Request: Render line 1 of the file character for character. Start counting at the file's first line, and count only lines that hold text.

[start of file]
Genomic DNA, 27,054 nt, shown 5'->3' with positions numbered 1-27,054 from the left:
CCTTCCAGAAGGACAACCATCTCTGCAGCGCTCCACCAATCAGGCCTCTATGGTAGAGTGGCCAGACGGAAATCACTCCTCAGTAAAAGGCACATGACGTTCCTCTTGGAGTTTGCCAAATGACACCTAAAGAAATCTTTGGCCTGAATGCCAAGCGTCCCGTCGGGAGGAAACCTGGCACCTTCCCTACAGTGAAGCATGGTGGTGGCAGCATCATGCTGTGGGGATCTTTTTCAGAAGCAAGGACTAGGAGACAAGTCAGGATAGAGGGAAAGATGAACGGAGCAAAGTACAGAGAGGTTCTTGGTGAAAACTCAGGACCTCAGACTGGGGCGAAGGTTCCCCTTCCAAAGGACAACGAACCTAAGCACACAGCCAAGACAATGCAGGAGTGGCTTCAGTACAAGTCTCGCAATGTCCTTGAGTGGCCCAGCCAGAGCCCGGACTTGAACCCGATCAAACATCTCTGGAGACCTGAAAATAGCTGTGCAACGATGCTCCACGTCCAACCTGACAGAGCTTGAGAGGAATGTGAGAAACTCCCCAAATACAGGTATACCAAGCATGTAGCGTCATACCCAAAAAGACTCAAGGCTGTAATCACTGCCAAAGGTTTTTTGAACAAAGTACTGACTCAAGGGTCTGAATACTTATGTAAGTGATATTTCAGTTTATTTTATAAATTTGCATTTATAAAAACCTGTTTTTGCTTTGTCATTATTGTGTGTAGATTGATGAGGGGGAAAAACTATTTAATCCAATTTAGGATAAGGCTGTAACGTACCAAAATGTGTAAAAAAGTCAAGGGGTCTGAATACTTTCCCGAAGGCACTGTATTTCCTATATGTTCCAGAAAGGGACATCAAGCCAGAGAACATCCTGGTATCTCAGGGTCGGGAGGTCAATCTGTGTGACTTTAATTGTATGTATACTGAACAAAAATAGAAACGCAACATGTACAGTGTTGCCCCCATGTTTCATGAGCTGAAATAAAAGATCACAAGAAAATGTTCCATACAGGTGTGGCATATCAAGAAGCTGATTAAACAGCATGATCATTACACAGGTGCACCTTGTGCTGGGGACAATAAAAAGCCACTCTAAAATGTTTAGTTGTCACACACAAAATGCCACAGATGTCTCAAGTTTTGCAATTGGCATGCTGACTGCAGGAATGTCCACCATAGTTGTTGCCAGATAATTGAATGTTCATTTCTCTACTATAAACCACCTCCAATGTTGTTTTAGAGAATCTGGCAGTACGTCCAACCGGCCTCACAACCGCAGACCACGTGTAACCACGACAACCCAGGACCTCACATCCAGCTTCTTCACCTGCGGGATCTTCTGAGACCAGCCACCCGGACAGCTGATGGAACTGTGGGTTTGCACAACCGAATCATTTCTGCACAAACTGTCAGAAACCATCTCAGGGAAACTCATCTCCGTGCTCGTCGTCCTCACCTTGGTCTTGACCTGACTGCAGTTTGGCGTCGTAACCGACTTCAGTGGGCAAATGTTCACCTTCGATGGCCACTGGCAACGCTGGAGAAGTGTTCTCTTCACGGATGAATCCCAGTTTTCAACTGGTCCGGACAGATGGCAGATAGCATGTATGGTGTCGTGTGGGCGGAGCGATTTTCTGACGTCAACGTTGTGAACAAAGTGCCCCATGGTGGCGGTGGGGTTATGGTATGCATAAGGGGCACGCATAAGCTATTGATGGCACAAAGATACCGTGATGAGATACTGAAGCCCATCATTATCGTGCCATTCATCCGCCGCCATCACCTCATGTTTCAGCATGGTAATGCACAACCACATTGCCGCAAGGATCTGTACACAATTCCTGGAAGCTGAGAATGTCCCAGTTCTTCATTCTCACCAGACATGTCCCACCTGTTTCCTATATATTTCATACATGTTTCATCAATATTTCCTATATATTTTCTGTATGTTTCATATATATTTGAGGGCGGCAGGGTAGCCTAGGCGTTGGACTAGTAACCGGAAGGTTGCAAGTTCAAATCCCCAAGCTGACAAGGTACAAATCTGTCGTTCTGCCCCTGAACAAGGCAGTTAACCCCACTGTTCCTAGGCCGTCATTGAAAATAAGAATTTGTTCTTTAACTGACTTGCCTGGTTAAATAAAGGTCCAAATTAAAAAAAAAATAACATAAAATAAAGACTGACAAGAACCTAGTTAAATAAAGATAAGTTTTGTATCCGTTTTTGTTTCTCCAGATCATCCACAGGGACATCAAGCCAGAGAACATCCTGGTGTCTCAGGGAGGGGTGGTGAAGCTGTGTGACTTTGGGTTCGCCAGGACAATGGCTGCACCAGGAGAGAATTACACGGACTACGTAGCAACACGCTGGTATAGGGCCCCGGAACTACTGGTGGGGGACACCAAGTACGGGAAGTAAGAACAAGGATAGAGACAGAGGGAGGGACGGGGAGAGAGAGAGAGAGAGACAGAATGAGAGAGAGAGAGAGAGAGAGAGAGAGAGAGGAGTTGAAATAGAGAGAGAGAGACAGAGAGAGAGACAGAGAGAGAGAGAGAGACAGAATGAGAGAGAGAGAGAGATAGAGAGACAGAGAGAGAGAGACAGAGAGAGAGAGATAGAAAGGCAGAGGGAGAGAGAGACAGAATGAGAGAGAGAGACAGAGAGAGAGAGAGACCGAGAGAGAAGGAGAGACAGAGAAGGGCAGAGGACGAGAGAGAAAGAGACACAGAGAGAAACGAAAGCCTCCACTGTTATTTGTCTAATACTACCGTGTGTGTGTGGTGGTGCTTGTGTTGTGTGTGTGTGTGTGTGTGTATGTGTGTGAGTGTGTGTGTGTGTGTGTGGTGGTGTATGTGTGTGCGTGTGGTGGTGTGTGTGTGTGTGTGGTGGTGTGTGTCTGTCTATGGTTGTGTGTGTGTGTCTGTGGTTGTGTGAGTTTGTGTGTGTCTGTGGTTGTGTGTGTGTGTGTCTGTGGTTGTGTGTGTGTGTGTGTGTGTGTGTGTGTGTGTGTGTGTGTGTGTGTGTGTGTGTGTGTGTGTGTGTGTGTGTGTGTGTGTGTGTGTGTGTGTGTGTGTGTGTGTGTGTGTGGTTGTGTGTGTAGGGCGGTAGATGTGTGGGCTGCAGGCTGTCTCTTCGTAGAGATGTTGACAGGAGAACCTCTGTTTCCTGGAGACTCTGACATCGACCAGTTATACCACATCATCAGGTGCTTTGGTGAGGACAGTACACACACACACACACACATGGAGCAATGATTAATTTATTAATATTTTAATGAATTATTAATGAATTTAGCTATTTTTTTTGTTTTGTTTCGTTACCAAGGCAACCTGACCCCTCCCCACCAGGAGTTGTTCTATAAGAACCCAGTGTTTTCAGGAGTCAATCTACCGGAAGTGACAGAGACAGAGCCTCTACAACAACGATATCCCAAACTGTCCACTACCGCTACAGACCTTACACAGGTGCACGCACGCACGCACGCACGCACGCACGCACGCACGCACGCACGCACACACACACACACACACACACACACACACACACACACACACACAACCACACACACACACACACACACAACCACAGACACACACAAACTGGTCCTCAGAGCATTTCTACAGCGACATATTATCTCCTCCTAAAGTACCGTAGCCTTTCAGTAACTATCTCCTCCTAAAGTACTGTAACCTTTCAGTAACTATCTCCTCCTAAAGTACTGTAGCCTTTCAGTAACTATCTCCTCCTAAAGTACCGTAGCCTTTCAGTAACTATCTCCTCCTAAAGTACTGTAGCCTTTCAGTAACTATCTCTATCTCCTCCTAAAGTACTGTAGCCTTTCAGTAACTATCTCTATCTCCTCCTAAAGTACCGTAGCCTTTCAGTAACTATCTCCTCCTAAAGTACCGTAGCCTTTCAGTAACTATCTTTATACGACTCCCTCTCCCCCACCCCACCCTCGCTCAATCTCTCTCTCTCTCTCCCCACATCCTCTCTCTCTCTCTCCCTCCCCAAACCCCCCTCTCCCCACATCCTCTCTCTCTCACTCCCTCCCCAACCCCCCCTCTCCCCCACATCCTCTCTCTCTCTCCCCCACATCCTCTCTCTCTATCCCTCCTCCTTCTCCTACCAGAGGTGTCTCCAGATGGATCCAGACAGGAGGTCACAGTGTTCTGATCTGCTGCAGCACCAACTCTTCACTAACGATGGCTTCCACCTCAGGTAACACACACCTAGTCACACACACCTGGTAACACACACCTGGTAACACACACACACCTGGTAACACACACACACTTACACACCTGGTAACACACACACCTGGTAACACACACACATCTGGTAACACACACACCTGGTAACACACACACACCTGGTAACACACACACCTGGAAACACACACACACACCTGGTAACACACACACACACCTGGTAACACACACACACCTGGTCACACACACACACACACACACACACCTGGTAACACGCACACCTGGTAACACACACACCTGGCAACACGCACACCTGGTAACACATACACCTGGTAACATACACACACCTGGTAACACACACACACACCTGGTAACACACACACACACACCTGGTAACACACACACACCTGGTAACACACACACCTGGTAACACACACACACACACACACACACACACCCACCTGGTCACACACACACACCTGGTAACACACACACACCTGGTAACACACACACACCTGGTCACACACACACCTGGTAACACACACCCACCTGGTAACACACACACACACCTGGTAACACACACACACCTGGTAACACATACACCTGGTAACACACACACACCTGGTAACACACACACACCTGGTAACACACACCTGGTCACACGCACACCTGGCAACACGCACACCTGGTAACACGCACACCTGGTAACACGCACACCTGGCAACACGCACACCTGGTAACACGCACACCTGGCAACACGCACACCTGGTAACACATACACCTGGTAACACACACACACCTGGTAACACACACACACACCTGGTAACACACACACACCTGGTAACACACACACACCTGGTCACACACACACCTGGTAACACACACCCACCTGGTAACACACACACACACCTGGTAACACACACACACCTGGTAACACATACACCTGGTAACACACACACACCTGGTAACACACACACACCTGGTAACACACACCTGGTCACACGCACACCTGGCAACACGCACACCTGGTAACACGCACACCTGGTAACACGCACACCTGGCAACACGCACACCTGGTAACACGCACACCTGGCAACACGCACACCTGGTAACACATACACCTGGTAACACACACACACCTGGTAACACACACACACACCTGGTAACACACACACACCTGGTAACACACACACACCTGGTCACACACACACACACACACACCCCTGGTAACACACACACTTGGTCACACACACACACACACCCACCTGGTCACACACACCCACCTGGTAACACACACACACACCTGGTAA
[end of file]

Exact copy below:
Genomic DNA, 27,054 nt, shown 5'->3' with positions numbered 1-27,054 from the left: